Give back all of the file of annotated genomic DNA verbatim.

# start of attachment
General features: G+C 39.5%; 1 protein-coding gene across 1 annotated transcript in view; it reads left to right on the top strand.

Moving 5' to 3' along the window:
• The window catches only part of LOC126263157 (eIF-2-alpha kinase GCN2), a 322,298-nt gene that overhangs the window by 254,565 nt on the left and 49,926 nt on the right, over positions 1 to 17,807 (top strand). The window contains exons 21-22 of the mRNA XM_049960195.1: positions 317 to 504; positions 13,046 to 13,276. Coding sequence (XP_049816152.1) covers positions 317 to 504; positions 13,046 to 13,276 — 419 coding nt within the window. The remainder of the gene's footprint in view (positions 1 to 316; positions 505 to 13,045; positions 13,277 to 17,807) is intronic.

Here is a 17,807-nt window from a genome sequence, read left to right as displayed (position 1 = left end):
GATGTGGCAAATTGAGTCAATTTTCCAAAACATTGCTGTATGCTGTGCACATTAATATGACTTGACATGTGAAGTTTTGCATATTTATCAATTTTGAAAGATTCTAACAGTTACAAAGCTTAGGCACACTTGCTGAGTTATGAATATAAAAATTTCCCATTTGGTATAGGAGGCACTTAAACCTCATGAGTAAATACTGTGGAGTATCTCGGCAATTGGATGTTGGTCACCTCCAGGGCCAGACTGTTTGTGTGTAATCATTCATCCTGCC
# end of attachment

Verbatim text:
General features: G+C 39.5%; 1 protein-coding gene across 1 annotated transcript in view; it reads left to right on the top strand.

Moving 5' to 3' along the window:
• The window catches only part of LOC126263157 (eIF-2-alpha kinase GCN2), a 322,298-nt gene that overhangs the window by 254,565 nt on the left and 49,926 nt on the right, over positions 1 to 17,807 (top strand). The window contains exons 21-22 of the mRNA XM_049960195.1: positions 317 to 504; positions 13,046 to 13,276. Coding sequence (XP_049816152.1) covers positions 317 to 504; positions 13,046 to 13,276 — 419 coding nt within the window. The remainder of the gene's footprint in view (positions 1 to 316; positions 505 to 13,045; positions 13,277 to 17,807) is intronic.

Here is a 17,807-nt window from a genome sequence, read left to right as displayed (position 1 = left end):
GATGTGGCAAATTGAGTCAATTTTCCAAAACATTGCTGTATGCTGTGCACATTAATATGACTTGACATGTGAAGTTTTGCATATTTATCAATTTTGAAAGATTCTAACAGTTACAAAGCTTAGGCACACTTGCTGAGTTATGAATATAAAAATTTCCCATTTGGTATAGGAGGCACTTAAACCTCATGAGTAAATACTGTGGAGTATCTCGGCAATTGGATGTTGGTCACCTCCAGGGCCAGACTGTTTGTGTGTAATCATTCATCCTGCC